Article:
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The Last Word with Lawrence O'Donnell, Transcript 01/28/15

Guests: Garett Reppenhagen, Zack Beauchamp, Tim Ryan, Kara Swisher, TimLee, Howard Dean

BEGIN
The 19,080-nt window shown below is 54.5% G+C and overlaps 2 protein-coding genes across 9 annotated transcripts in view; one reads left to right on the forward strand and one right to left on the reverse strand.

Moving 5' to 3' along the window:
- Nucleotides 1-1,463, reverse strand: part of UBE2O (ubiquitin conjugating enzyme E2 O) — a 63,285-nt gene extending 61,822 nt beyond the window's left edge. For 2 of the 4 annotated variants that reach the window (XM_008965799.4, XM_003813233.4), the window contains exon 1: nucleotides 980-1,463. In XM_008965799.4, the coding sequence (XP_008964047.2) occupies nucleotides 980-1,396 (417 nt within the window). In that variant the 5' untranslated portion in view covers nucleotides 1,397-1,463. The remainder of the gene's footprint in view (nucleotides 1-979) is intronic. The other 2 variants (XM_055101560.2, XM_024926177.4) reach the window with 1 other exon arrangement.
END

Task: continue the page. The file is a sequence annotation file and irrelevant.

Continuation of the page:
LAWRENCE O`DONNELL, MSNBC HOST: So, Rachel, last night, talking to a guy in the men`s room about balls. Tonight, a nun talking about balls. I don`t want the Super Bowl to ever come, because I don`t think I can live without this subject, without you closing your show every night. (LAUGHTER) RACHEL MADDOW, "TRMS" HOST: I promise to find a way to bring it up next week after the game is over. I promise -- O`DONNELL: Any help you need in doing that and extending into the show. Rachel, thank you very much. MADDOW: Thank you, Rachel. O`DONNELL: Well, we`re not going to talk about that tonight on this program. Rachel has done it for us. But tonight, my first guest, who was a real American sniper, has some very important things to say about the movie "American Sniper" and the real Iraq war. (BEGIN VIDEOTAPE) UNIDENTIFIED MALE: You got some sort of savior complex? UNIDENTIFIED MALE: I just want to get the bad guys. UNIDENTIFIED MALE: It is simplified as a black and white view of the war. UNIDENTIFIED FEMALE: The "American Sniper" is drawing big crowds. UNIDENTIFIED FEMALE: The film already the winner of several awards. UNIDENTIFIED FEMALE: Along with the accolades came controversy. UNIDENTIFIED FEMALE: Some criticizing it as having a pro-war agenda. UNIDENTIFIED MALE: So, (INAUDIBLE) with this will be a recruitment show. UNIDENTIFIED MALE: This isn`t propaganda, it`s Hollywood. UNIDENTIFIED MALE: This one is just American hero. UNIDENTIFIED MALE: I don`t think it`s got a war agenda. UNIDENTIFIED MALE: He`s a psychopath patriot and we love him. UNIDENTIFIED MALE: Some Hollywood liberals are hell-bent on disrespecting -- UNIDENTIFIED MALE: Somebody has to either be pure hero or pure traitor. It`s ridiculous. UNIDENTIFIED MALE: Chris Kyle is a hero, but he`s a complicated hero. UNIDENTIFIED MALE: I don`t like the way they called the Arabs in Iraq as savages. UNIDENTIFIED MALE: They say a lot of (EXPLETIVE DELETED) in the middle of it. UNIDENTIFIED FEMALE: This is not meant to be a political film. UNIDENTIFIED MALE: People went to Iraq under false pretenses. UNIDENTIFIED MALE: There is no context of why the U.S. is in Iraq. UNIDENTIFIED MALE: Tiny little omission. UNIDENTIFIED MALE: Every person I killed, I have clear conscience of. UNIDENTIFIED MALE: I just have tremendous respect for what he did. UNIDENTIFIED MALE: You sit there for days just looking through glass. UNIDENTIFIED MALE: I`m willing to meet my creator and answer for every shot that I took. (END VIDEOTAPE) O`DONNELL: At Salon.com, Garett Reppenhagen has written an article that will be posted under the title "I was an American sniper, and Chris Kyle`s war was not my war. Don`t make the mistake of thinking the hit movie captures the truth of the Iraq conflict. I should know, I lived it." Joining me now is Iraq war veteran and former U.S. Army sniper, Garett Reppenhagen. Garett, thank you very much for joining us tonight. And your reaction to the movie and to this discussion that it has provoked? GARETT REPPENHAGEN, IRAQ WAR VETERAN: Well, thanks for having me on the show. You know, I think the major thing that we have to put into context with this film is that it`s have a very particular point of view. Whether it`s the true story of Chris Kyle or whether it wasn`t isn`t really my main concern. It`s the fact that the American public has a responsibility to take in as much information as possible about this conflict to really fully understand it and to understand the experiences of the people who lived it, like myself, and the veterans coming home that are going through a lot and, you know, not exactly what Chris Kyle went through. Many of them are going through other things, as well. So, there`s a larger context and a lot more dynamics at play here. In the article, I mentioned it`s like looking through that sniper scope. You know, Chris Kyle says in the movie, or the character says, you`ve got to keep both eyes open to see the whole battlefield. And I think that`s the analogy I`m trying to make for the American audience, just keep both eyes open and be aware of what`s going on in the larger context. O`DONNELL: You make a point in your article, which I`ve made, which is it`s just a movie. And we`re constantly teaching this lesson, and I think every awards season we end up teaching the lesson, the difference between movies and history books, the difference between movies and the truth, and whatever way the truth is findable, and movies are pretty much the worst source of accuracy. There`s always manipulation in these kinds of movies. I want to read another line from your article where you say, "My actions in combat would have been more acceptable to me if I could cloak myself in the belief that the whole mission was for a greater good." I just want to go to a spot in the movie where the Bradley Cooper character explains his motivation for this. Let`s listen to this. (BEGIN VIDEO CLIP) UNIDENTIFIED FEMALE: Do you want to die? Is that what it is? UNIDENTIFIED MALE: No. UNIDENTIFIED FEMALE: Then, just tell me. Tell me why you do it. I want to understand. UNIDENTIFIED MALE: Babe, I do it for you, you know that. You do it to protect you. UNIDENTIFIED FEMALE: No, you don`t. UNIDENTIFIED MALE: Yes, I do. UNIDENTIFIED FEMALE: I`m here. Your family is here. Your children have no father. UNIDENTIFIED MALE: I have to serve my country. UNIDENTIFIED FEMALE: (EXPLETIVES DELETED) You don`t know when to quit. You`ve did your part. You sacrificed enough. You let somebody else go. UNIDENTIFIED MALE: Let somebody else go? UNIDENTIFIED FEMALE: Yes. You find a way. You have to. (END VIDEO CLIP) O`DONNELL: Garett, in that scene, the screen writer Jason Hall and the film directed by Clint Eastwood allows the character`s wife, and I don`t even like to call him Chris Kyle, because this is a fictional character as presented here, but allows the character`s wife to say, you know, that`s crap, the idea you`re doing this to keep us safe, to protect me. But the whole thrust of the rest of the screenplay is to -- is on the sniper`s side in that argument. There`s no real exploration of that question beyond what we just saw. REPPENHAGEN: Well, yes. I think, you know, when you`re in Iraq and Afghanistan or any combat zone, you`re sacrificing a lot, whether, you know, it`s your own personal life, the lives of your friends, your physical health, your mental health, your sanity, your soul in some aspects. When you`re sacrificing so much, the why you`re sacrificing becomes very important. You know, I think when you go to war with ambiguous causes like we did in Iraq, for me it was personally difficult. As that unraveled, when we found out there were no weapons of mass destruction, that there were no ties to 9/11, we basically opened the door for al Qaeda to come to Iraq and set up shop. The conduct of the war started diminishing with events like Abu Ghraib and other atrocities. It became a little difficult to accept the facts. You know, I had a lot of friends, professional soldiers that I worked with every day that I respect the hell out of that have the same opinion that the character in the movie does. It`s one of the ways we have to protect ourselves to be able to go out there and leave the gate and do a mission is to believe you`re doing the right thing. It`s soul-hurting and there`s definitely moral injury involved when you start to lose that idea. I think that`s the dangers of the American public not holding our decision- makers accountable and not -- making sure we don`t send our soldiers to war when all peaceful solutions haven`t been exhausted. O`DONNELL: In what you just described, there`s a really interesting character dynamic to explore in this film, which the writer or director might not have been able to do, or figure out how to do, which is how does he hold onto that rational for what he does in this war, as the information continues to pour in that the war was waged under what turned out to be untrue pretenses. Without even getting to the question of whether the administration was lying about it, there were no weapons of mass destruction, and the situation that was visited upon Iraq as a result of the United States Army going in there, has not ever turned out to be something you could clearly, easily describe as being better than what was going on in Iraq before we went in there. REPPENHAGEN: Many of the service members that I was there with, you know, despite the information that was coming in, it almost becomes impossible to stop or impossible to believe, because you`ve committed so much to this effort, because so much is relying on it. You have to believe the big lie, because the alternative is so destructive to your own personality and your own morals and values that you just can`t accept it. You have to move on every day, drink water, drive on, continue mission, and that`s what a lot of guys are doing. So, in a lot of aspects, the individual service members, you know, we`re left with the oath that we gave and the loyalty to our country. It`s very hard to back up on. In a lot of ways, we weren`t necessarily the gun or the person holding the gun pointing the trigger, we`re the bullets coming out the other end of this democracy. And, you know, we were going to leave that gun and we`re going to go and do whatever we were asked to do, and, you know, it`s very tough to convince yourself otherwise and the detriment to yourself after you come to that conclusion is very heavy. O`DONNELL: Garett, this may be a distinction of the all volunteer army, but if you go back to Vietnam where come bass forces were filled with draftees, including people that were opposed to the war before they went, when they were in Vietnam, and serving in Vietnam, they all remained pretty vocal among each other about how, you know, this is bad, we shouldn`t be here. I`m trying to think of non-profane ways to describe the kinds of things I heard them talk about saying, you know, in their various camps that they were in, in Vietnam. How much of that talk did you hear in Iraq? REPPENHAGEN: You know, I think there`s plenty. As soldiers, you know, we`re prone to complain, because we don`t have a lot of power over our personal lives or what we`re doing beyond our orders and somewhat our mission is. So, there`s certain aspects that we hate and disagree with. I probably talked to a hundred different soldiers that had a hundred different point of views of why we were deployed to Iraq, from oil to the holy war. And, you know, there weren`t really good reasons given by our country, so a lot of service members were kind of inventing why they were there, from what they were reading or what they were hearing or what they felt. So, it`s, like I said, it was really ambiguous at the time I was there, especially as these things were kind of destructing. We thought we were going to go home when Saddam Hussein was captured. You know, that didn`t happen. We didn`t find weapons of mass destruction, that didn`t happen. We gave false sovereignty over Paul Bremer left the country, we thought we were going home, that didn`t happen. So, we just started questioning why we were there, and our enemies started transforming, you know, while we were on mission. So, it was a very changing place. You know, I can`t -- I can`t compare my circumstance to anybody from Vietnam or really many other people who served in Iraq, because nobody has a monopoly on the war narrative. It`s going to be different on who you`re serving with, what your branch in, what your job is, when you`re there, where you are, and a million other different factors. So, somebody might have a very different experience. I know truck drivers who got into way more combat than I did, because that`s where the combat was, was on the roads, where the IEDs and ambushes were. So, you know, it`s hard to say one individual soldier has the one perspective of what the war is like. O`DONNELL: Garett, a branch of my family is pretty much all military, including West Point grads. They -- and one served in Iraq, and some of the most negative analysis of what we were doing in Iraq I have heard from them, and the most expert analysis of what we`re doing in Iraq. I`ve heard it from them. And that`s one of the things I was listening for in this movie, in the history of American movies about wars gone bad, you know, which include Vietnam, this is the first one I`ve taken seriously as a movie, not the silly Stallone movies and certain things, but this is an attempt at a really serious movie -- completely ignoring the context of the war, and what turned out at a certain point to be the essential hopelessness of it, ever achieving the stated goal that president bush laid out in the first place, which we were going to have this jewel of European democracy right there in the Middle East in Iraq. To completely ignore that, and to completely ignore the endless mistakes that were being made by the administration, by commanders at different points was really very surprising to me. I expected to -- someone in this film at some point to get that voice in there. REPPENHAGEN: And they tease it out a couple of times, but they never really fully investigate it. It`s too bad. I think it would have been a much richer, fuller film if they did. It`s been described as a character study on Chris Kyle. I don`t know how you can make that character study without bringing in those dynamics which fully -- you know, completely understand what his frame of mind was and what the environment was in Iraq and the political environment here at home. O`DONNELL: I want to bring in Zack Beauchamp. He`s war correspondent for Vox.com. Zach has written about this. Jason Hall, the screenwriter for this movie, everyone keeps calling it Clint Eastwood`s movie. It`s not his script. He doesn`t write the scripts. Let`s just remember that. He said when he pitched it to Bradley Cooper, when he pitched it to Warner Brothers, he pitched it as a western. And this is the way people talk about movies when they`re in development and when they`re putting them together. They don`t talk about this is how true it is. This is how accurate it is. And it isn`t really the inciting objective of making these kinds of movies. And so, what we`re talking about here is a movie, and because it`s centered on this very controversial war, this debate is getting hotter and hotter about the accuracy of it. ZACK BEAUCHAMP, VOX.COM: Yes, I think the problem is that it`s a movie that if you watch it and pay close attention to the dialogue, is clearly obsessed with the morality of the war. You know, the opening defining speech is Chris Kyle`s father talking about what kinds of people there are in the world. There are sheep dogs that defend sheep against wolves. This major metaphor that really defines the movie`s moral code. And then it goes on to give this entirely apolitical description, as you all have been saying, of the Iraq war, and the depiction thereof, and the idea that you can have a discussion about the morality of war, specifically the morality of the Iraq war, and do it in a black and white way which Kyle is an unproblematic protector, is to miss the broader question, which is to say political questions. And so, thinking about the movie as a kind of morality -- a lot of westerns are, to go back to the original point here, and to say that you can talk about that and you can depict that in an interesting way without just totally assuming the main character`s point of view of the world rather than critically interrogating it, is to make a huge mistake. O`DONNELL: And here`s what a western needs, for the good guy in the western needs a motivation -- a motivation -- to get into this fight. Then he needs a villain or villains to conquer in that fight. This movie -- and that`s the essential glue of the western. This movie invents all of those things, Garett. It indicates that his motivation was seeing these terrorist attacks on the United States, when, in fact, he tried to join the military before that. He said he always intended to join the military. And then it creates these mythical opponents in this thing, the sniper that he`s working against on the other side, who is, to his credit in the book that this is based on, Chris Kyle never made much of that and never said that he was in this direct competition with this other sniper. But that`s the kind of stuff a movie needs when people are sitting around, trying to figure out how do we hold an audience in here to watch a movie set in a grim war that America has turned against. Garett, it`s the kind of thing that you expect from movies, but I guess the stakes here for the public and the public discussion of it, the accuracy issue, is just loaded for everybody who is watching this movie now. REPPENHAGEN: Yes, it`s -- you know, it would be refreshing if somebody in Hollywood made a less dramatized version of warfare, that really kind of shows what a service member goes through and the struggles that they encounter. But I don`t think that`s likely to happen. It`s easier to digest for a public to see a black and white world and not have to really make those reaches. That`s why I really rather would watch documentaries about the conflicts and I get a more intimate and real perspective on what that conflict is like. O`DONNELL: I want to keep this discussion going. So, if you guys can stay with us, we`ll come right back, Garett Reppenhagen and Zack Beauchamp. We`ll be right back with a little bit more of this. (COMMERCIAL BREAK) (BEGIN VIDEO CLIP) UNIDENTIFIED MALE: I just don`t believe in what we`re doing here. UNIDENTIFIED MALE: Well, there`s evil here, we`ve seen it. UNIDENTIFIED MALE: Yes, there`s evil everywhere. UNIDENTIFIED MALE: Oh, you want these mother (EXPLETIVE DELETED) to come to San Diego or New York? We`re protecting more than just this dirt. UNIDENTIFIED MALE: All right. (END VIDEO CLIP) O`DONNELL: We`ll be right back with former real American sniper, Garett Reppenhagen. (COMMERCIAL BREAK) O`DONNELL: We`re back with former U.S. Army sniper Garrett Reppenhagen and Zack Beauchamp from Vox. Garett, in that clip we just showed during the break, the sniper character in the movie says, you want us to have to fight these people in San Diego or New York instead of Iraq. And there`s -- and he wins that argument in this movie, as if that`s a reality, that the people you`re fighting in Iraq would somehow get themselves over to San Diego or New York if we weren`t fighting them there. Again, for that argument to end there, no room for two or three more lines from the other character in that scene, is one of those moments where the movie makes a decision, this is the argument that wins here. REPPENHAGEN: Yes. I think obviously it`s certainly one sided and we`ve had similar confidences like that while I was deployed in Iraq. You know, a lot of ways it seems unrealistic for that to really happen. But with our overuse of military and the other kind of practices and policies that we have worldwide, it seems like we`re becoming very good at creating enemies like ISIS and other terrorist groups that want to do just that. So, it`s almost, I guess, the irony that the result of some of our combat in Iraq was not eliminating these terrorists but creating more of them. O`DONNELL: Zack Beauchamp, the screen writer Jason Hall has said that he pretty much fell in love with Chris Kyle and really liked the guy, really wanted to do a movie that Chris Kyle would like, that his family would like, his kids would like, his wife would like. The co-authors of Chris Kyle`s book, the ghost writers, Jim DeFelice and Scott McEwen, same thing, they really love the guy. I`m sure he was probably a great guy in that way and pretty easy to really like. But once the writers of this material -- and by the way, it shows you how removed from this material Chris Kyle was. He didn`t write the book. Two people wrote it for him. So, are those really his words, are those really his thoughts? They`ve been adjusted by writers who were trying to sharpen them up for the purposes of selling that book. Same thing with the screenplay. But that kind of adoration of the central character is one of the things that leads to this kind of movie. BEAUCHAMP: Yes. I think that`s the movie`s central problem. It`s not that you can`t make an honest movie that honestly depicts Chris Kyle`s world view, but that`s the problem. His view of the world is depicted as the actual world, that is to say, a world in which terrorists are coming for New York or San Diego unless we fight them in Iraq in 2004 seems to be actually the case in the universe of the movie. The movie does very little to dispel that and uses a variety of cinematic tricks to make it look like that`s actually the way things were, which is probably not intentional in the movie`s part. What it`s trying to do is give a sense of what Kyle believed and how he experienced the world, but it`s a difficult line to thread between depicting your protagonist point and depicting, you know, actually how the world was. And in the situation, this is politically charged. It`s historically misremembered as the Iraq war by a large number of people, and you really need to point out the actual political context -- you know, the lack of the weapons of mass destruction, the invasion was one of the best things to have happened to al Qaeda for a long period of time. These are things that need to be in the movie to give a real picture of what happened and what viewers should take away. O`DONNELL: I just want to read one passage from the book, before we go here -- again, this is a ghost written book, and it says this, in Chris Kyle`s book, "Growing up, I wanted to be military, but I wondered how would I feel about killing someone? Now, I know, it`s no big deal. I did it a lot more that I`d ever thought I would, or for that matter, more than any American sniper before me, but I also witnessed the evil my targets committed and wanted to commit, and by killing them, I protected the lives of many fellow soldiers." Garett, I have to get your reaction to that line in there, where he says, I know what it is to kill people. It`s no big deal. REPPENHAGEN: Yes, it`s certainly a big deal to me. You know, whenever you take another person`s life, whether in combat or not, it has to be a really introspective thing. You know, I question every day, you know, will I be going to heaven or hell. I`ve been working to repent ever since. One of the reasons why I work so heavily to help other veterans is to bring good back into the world because of the life I`ve taken away. You know, it`s something that`s really affected me and my whole personality and how I`ve been ever since. So, you know, I think that`s pretty crazy. I know as a sniper doing counter ID, counter mortar, over-watch missions countless nights, 180 combat missions without the use of a military vehicle, on sniper missions, you know, I know that, you know, they were planting IEDs to kill my friends. But it`s not always like I said, a black and white world. And the real enemies aren`t the ones that always die in combat. There`s a lot of collateral damage and there`s a lot of really getting your target identification wrong in killing innocent people. So, you know, it`s hard. I can`t compare myself with Chris Kyle or any other military service member out there. But for me personally, it`s a very difficult -- very difficult thing. O`DONNELL: Garett Reppenhagen, thank you very much for joining us tonight, adding your invaluable perspective to this discussion. The article is on Salon.com, absolutely imperative reading. Zack Beauchamp, thank you also for joining us tonight. Coming up, a member of Congress who has just changed his mind about abortion will join me. And later, I finally agree with Ted Cruz about something. (COMMERCIAL BREAK) O`DONNELL: Last week, Republican women in the House of Representatives derailed a bill that would have banned abortions after 20 weeks. Here`s what Republican Congressman Louis Gohmert had to say about, quote, "Republican females." (BEGIN VIDEO CLIP) REP. LOUIE GOHMERT (R), TEXAS: There was an exception put on there that unless there was a case of reported rape -- reported to authorities. Well, that became the dividing factor among some of our female members of the House, Republican female members. But some were adamant they didn`t want any exceptions, some were saying, no, we need to not require it be reported to authorities. And so anyway, that should have all been hashed out before it was announced that it was coming to the floor. I`m told that they`re still going to be bring it back but because there was such division among our Republican females, then they killed the bill that day and that was extremely unfortunate. It sent the entirely wrong message. (END VIDEO CLIP) O`DONNELL: In a new op-ed for the "Akron Beacon Journal," self-described pro-life Democratic Congressman Tim Ryan says he has changed his position on abortion after talking to women. He writes, "These women gave me a better understanding of how complex and difficult certain situations can become. And while there are people of good conscience on both sides of this argument, one thing has become abundantly clear to me, the heavy hand of government must not make this decision for women and families." Joining me now, Congressman Tim Ryan. Congressman Ryan, how long a process has it been for you to move from that pro-life position that you look as a young state legislator in Ohio to where you are now? REP. TIM RYAN (D), OHIO: I think it started once I got into Congress. I jumped right in. I don`t exactly know why, but I jumped straight into the abortion wars, thinking that if we really wanted to, you know, reduce abortions in the United States, that we had to address the issue of unintended pregnancies and how we should promote, you know, birth control and contraception, how we should encourage a woman to bring the baby to term by making sure that the mom and the baby had health care, has proper housing, had access to good food, adoption tax credits. And really ran into stiff opposition from the pro-life community, who fought on contraception. And that kind of opened me up to thinking hey, I`m not so sure I`m agreeing with these folks on a lot of these positions, and then really went on a journey really trying to meet women who were in these difficult circumstances, and that happened, and then the health care debate obviously brought the issue to the forefront, and then I was removed from the Democrats for Life Advisory Board in 2008 or 2009. And that process just continued and I kept having these meetings. So it`s been going on for, you know, five or 10 years at this point. O`DONNELL: As I read your story, it`s a familiar one to me. You brought up Catholic, and talked about how that helped form your early opinions about this, and your evolution on it. One of the interesting things is that you are now a parent, you`re now a father. You`re a new father, and it seems that that has also helped you see why people should be allowed to plan parenthood. RYAN: Well, anyone who`s been involved with a pregnancy, like my wife and I were over the past year, year and a half, you have those moments where you`re sitting in a doctor`s office. You have tests coming back. We`re very lucky. Our son is healthy. She had -- my wife Andrea had a very healthy pregnancy, we have a healthy baby. But you do have those moments where these results are coming back and you don`t know what`s going to happen. And I just feel like Uncle Sam should not be sitting in the doctor`s office with parents and a doctor, having any role in making those decisions. That should be left to the mother, the father, if they`re involved, and the doctor, and someone close with -- with regard to your religion. It shouldn`t be the government involved. And when we had Brady and we were going through the process of having our son, Brady, that really became clear, that these are very personal decisions. There`s so many complicated scenarios that you just can`t factor in, that one federal law or one state law is somehow going to be able to adequately apply to all of these varied circumstances. And that became clear when I went through that with my wife and we were involved in that process. O`DONNELL: Congressman Tim Ryan, I wish we had more time tonight. Thank you very much for joining us. Coming up next, why I agree with Ted Cruz, for once. (COMMERCIAL BREAK) O`DONNELL: Time for our premiere episode of "I Agree With Ted Cruz," which may also be the series finale of "I Agree With Ted Cruz." Today, Ted Cruz posted this on Facebook. "Kudos to First Lady Michelle Obama for standing up for women worldwide and refusing to wear a Sharia mandated head scarf in Saudi Arabia. Nicely done." Here is Michelle Obama in Saudi Arabia being ignored by the dictator class of Saudi Arabia who firmly believe that no woman who has ever lived is their equal in any way. Not wearing a head scarf was the least of Michelle Obama`s offenses in Saudi Arabia since Saudi Arabia doesn`t actually require foreign women to wear head scarves. Simply being a woman was enough for most of the dictators and assistant dictators who shook hands with her husband to completely ignore Michelle Obama`s very existence as she stood politely beside her husband, the president of the United States. Up next, what would Rat Packer Dean Martin say about Apple? This Apple. (COMMERCIAL BREAK) O`DONNELL: The most memorable quote to come out of the Rat Pack was when Dean Martin said this about the Rat Pack`s fearless leader, Frank Sinatra. "It`s Frank`s world. We just live in it." If Dean was working in tech or finance today, he might say the same thing about Apple. In the spotlight tonight, it`s Apple`s world, and we just live in it. Yesterday, Apple reported the largest quarterly profit of any public company in history in the last quarter. Apple earned $74.6 billion in revenue and $18 billion in profit. The company sold a record-setting 74.5 million iPhones, or an average of 34,000 iPhones every hour of every day in the quarter. In total, Apple sold over a billion devices in the past quarter alone. On a conference call yesterday, CEO Tim Cook revealed that the highly anticipated Apple Watch would ship in April. About the watch, Cook said, "My expectations are very high on it. I`m using it every day and I can`t live without it." Joining me now is senior tech editor at Vox.com Tim Lee. Also joining us, the executive editor of the tech Web site Recode, Kara Swisher. NBC Universal holds a minority stake in recode, but I don`t. So this is going to be a perfectly fair discussion. Kara, these numbers that I just read are stunning. KARA SWISHER, RECODE EXECUTIVE EDITOR: Stunning. O`DONNELL: I read -- there`s something about saying them out loud. SWISHER: Yes. O`DONNELL: You know, because I thought when I was in the store last week getting the big giant iPhone, that, you know, they`re so lucky to have me here as a customer. SWISHER: Yes. O`DONNELL: But this is incredible what`s happening with this company. SWISHER: Absolutely. I mean, it`s -- this is a blowout quarter, and especially when you compare it to pretty much every tech company that was reporting this week. These results were just stunning. And it continues to grow. And it`s interesting because, you know, Tim Cook, who`s the new CEO, came after Steve Jobs, who`ve been working there under Steve Jobs from -- his entire career. Yet people were worried about him as a leader following the great Steve Jobs. But he seems to have proved that he can really deliver the numbers and also the products. O`DONNELL: But Tim, they will turn on him, the media -- financial media certainly will, if the watch isn`t a big success. SWISHER: No, no, no. These iPhones Plus has been a big success. I think this watch is sort of an outlier. Although, you know, they turn on with the Apple TV and it sold a whole lot this past quarter even though it hasn`t been upgraded or refurbished. But the Apple Watch, I think most people see this sector as a new area. Just the way they did when other things, the iPad, was introduced. And so I think expectations they were to sell 10 to 30 million of them, which is -- you know, a very small potato, they`re going to be quite expensive. And I think the question is, are we ready for these watches? We`ve seen a few. And they come and go, and it`s really hard to figure out whether people want those. But, you know, this one is probably going to be the iPod of these kind of watches. The one that will break through. That`s the hope. O`DONNELL: Tim Lee, I am prepared to buy any Apple product that I think is going to, you know, make things better for me. But I`ve got my -- I believe this was the $40 Timex right here that`s on my wrist. I just don`t understand yet what is in this Apple watch that`s going to make want to trade my $40 Timex. TIM LEE, VOX.COM SENIOR EDITOR: Yes, I think it`s a big question whether there is, you know, applications for it that will really get people excited. To some extend I think it`s just a convenience factor and it`s hopefully going to be affordable and if it`s going to start at $350 some people were just kind of try it out, you know, for the heck of it. But I think, ultimately, like people will -- developers will start working on applications for it and we`ll just have to see whether they come up with, you know, things to do with it that are really compelling. O`DONNELL: I mean, here they`ve just come out with this really big phone which Steve Jobs said, when he was still running things, was not a good idea, and the watch, Tim, isn`t the watch just a really tiny version of it, you know, beyond telling you the time, anything else you want to do with it you`re going to need a microscope to read what it`s telling you, aren`t you? LEE: Yes, I mean, so there`s this pattern that happens. You know, your phone rings or buzzes and you pull it out of your pocket and you see the text message you just got or the e-mail you just got. And I think one of the big applications is just supposed to be instead of having to pull the phone out, you can like turn your wrist and look at it. And, you know, I mean, that`s some -- how is that worth? I think some people are willing to pay for that. I`m a little bit skeptical that it will be a big hit on the order of an iPhone. But, you know, when you`re selling 75 million iPhones a quarter, if kind of 20 percent of those people buy watches, that can still be a pretty big market. O`DONNELL: Let`s listen to what Steve Jobs said about big phones back in 2010 when his competitors started to introduce the bigger screens. (BEGIN VIDEO CLIP) STEVE JOBS, APPLE FOUNDER: To the best of our knowledge, it`s not possible to make a smartphone that doesn`t have weak spots. I mean, you can make -- I think you can make a really big one, you know, that wouldn`t fit in your pocket. I mean, some of these guys are making Hummers now, right? So you can make a big Hummer where you couldn`t even get your hand around it. But nobody would want to buy it. (END VIDEO CLIP) O`DONNELL: Kara, he was certainly speaking for me. I wouldn`t want to buy it -- SWISHER: Yes. O`DONNELL: -- if it couldn`t fit my pocket. But the reason I ended up getting it is a friend of mine had one at dinner, in the table, I looked at it and I said, that`s way too big. I can`t do this with it. I picked it up and I slipped it into my shirt pocket. To my surprise it fits in the shirt pocket. SWISHER: You know, they tested that. O`DONNELL: Yes. SWISHER: Yes, I`m sure they tested that. O`DONNELL: So Steve Jobs was right, it does need to fit in the shirt pocket and -- SWISHER: Well, you know, a lot of Steve Jobs wasn`t -- you know, one of the things that they`re doing at Apple, and Tim has talked about that, it`s not everything he said has to be the thing they follow for the rest of time. It`s not like the bible of Steve Jobs here. One thing that he did say, I mean, he said to us on stage, well, it`s a night that he never wanted to do a phone many years ago. And then the next year he did. So, you know, this is a developing innovative company. And that`s what`s exciting about it. They`ve been able to innovate this long and continue to deliver great products. O`DONNELL: Kara Swisher and Timothy Lee, thanks very much for joining us tonight. Coming up, Howard Dean will join me to discuss the nomination hearing for Attorney General nominee Loretta Lynch and why Democrats are quoting Bill O`Reilly in that hearing. (COMMERCIAL BREAK) O`DONNELL: Last night on this program, we broke the news about the new "Ghostbusters" cast that will star Melissa McCarthy and "Saturday Night Live`s" Kristen Wiig, Kate McKennon and Leslie Jones. One of our producers tweeted at Leslie Jones to congratulate her. Leslie responded by asking for a cake. And so the LAST WORD team sent a cake upstairs to the "Saturday Night Live" offices and tonight we got this response from Leslie. "Got my cake, yo." Howard Dean will be next and he`s not getting a cake. (COMMERCIAL BREAK) (BEGIN VIDEO CLIP) SEN. PATRICK LEAHY (D), VERMONT: I think of Bill O`Reilly on FOX called you a hero and says, quote, "You should be respected by all Americans for standing up to gross injustice," and I agree, I agree with Bill O`Reilly on that. ERIC SCHULTZ, DEPUTY WHITE HOUSE PRESS SECRETARY: This might be the only time we cite Bill O`Reilly from the podium, but just a few days ago he called her a hero and happy that she`s the new attorney general. (END VIDEO CLIP) O`DONNELL: The U.S. attorney for the eastern district of New York, Loretta Lynch, was introduced at her confirmation hearing for attorney general today by both New York senators, Schumer and Gillibrand, which is customary in such hearings. But New York Democratic senators have no power of persuasion over the Republican members of the Judiciary Committee. That`s why Democrats relied on another New Yorker, who Republicans do listen to. (BEGIN VIDEO CLIP) BILL O`REILLY, FOX NEWS ANCHOR: Miss Lynch is going to be the new attorney general and I`m heartened by that. I mean, this woman didn`t have to do this. She did it because she didn`t like the injustice. So now she -- and she`ll get confirmed, right? (END VIDEO CLIP) O`DONNELL: Joining me now is former Vermont governor, Howard Dean, and former head of the Democratic National Committee. So, Howard Dean, there you have the Democratic senators introducing her in the Judiciary Committee. We know that means nothing to the Republicans on the committee. But what are they going to say to Bill O`Reilly when he says you got to confirm her? HOWARD DEAN, FORMER VERMONT GOVERNOR: Yes, I think she is going to be confirmed pretty easily. I do think that the hearings are really going to be used as a wedge against Eric Holder who they -- the Republicans really don`t like. But I think Loretta Lynch, she`s a real pro, some of the answers she gave today were really smart and really well thought out. And I don`t think that her confirmation is in doubt. O`DONNELL: And she was actually asked by one of the Republicans on the committee, forget which one it was. Literally, are you Eric Holder, to which she said no. I`m not even sure what he meant by that. You know, are you everything we dislike about the Obama administration, I guess, personified, something like that. DEAN: Well, what they don`t like is Holder doesn`t put up with any crap from them. O`DONNELL: Yes. DEAN: And -- you know, he stood up for voting rights where they`ve been busy trying to take people`s voting rights away, and a number of other things. And, you know he hasn`t always been politic, but he certainly is a strong figure. And I think they resent that. And this is their chance to -- their only chance to sort of peripherally get him on the way out the door. But Loretta Lynch`s record is pretty outstanding. Bill O`Reilly thinks she`s "Law and Order," she`s pretty "Law and Order." O`DONNELL: Now Jeff Sessions came up with a rationale for why every Republican senator at least should oppose this nomination. Let`s listen to that. I guess we don`t have it on video. I may have to read to you. Sessions said, "I think that a person," no, that`s the CO thing. "At the outset of this nomination process I said that no senator should vote to confirm anyone for this position, the top law enforcement job in America who supported the president`s unlawful actions on immigration. Unfortunately when asked today whether she found the president`s actions to be legal and constitutional, Miss Lynch said that she did. I therefore am unable to support her nomination." So, Howard Dean, how much of a problem do you think that`s going to be for Loretta Lynch moving forward? DEAN: I think it`s a fairly minor problem. You know, she`s entitled to her interpretation of the law, her interpretation of the law, in fact, is shared by most legal experts. So this is over the classic Republican, I don`t like the laws, and I don`t like the action. Therefore, I`m going to declare that it`s illegal or that it`s not factual or whatever. You know, again, I don`t think it`s going to look very good for the Republican majority to have one of their first acts to be turning down an eminently qualified person to be attorney general of the United States. And I don`t think they`re going to do it. I think they may have some no votes. I expect that. I expect Senator Sessions to keep his word and vote no. But I just think there`s going to be a majority of people who will vote yes. O`DONNELL: Well, the good news for the White House for Loretta Lynch is that more Republican senators take Bill O`Reilly seriously than take Jeff Sessions seriously. DEAN: Well, there`s another thing that she`s got going for her. Eric Holder resigned as of the day of -- O`DONNELL: Right. DEAN: -- swearing in of his successor. So the longer they put off confirming Loretta Lynch, the longer they`ve got to deal with Eric Holder. And they don`t like that. O`DONNELL: Yes. Vote against Loretta Lynch is a vote for Eric Holder. DEAN: That`s right. O`DONNELL: Howard Dean, thank you very much for joining us tonight. Chris Hayes is up next. END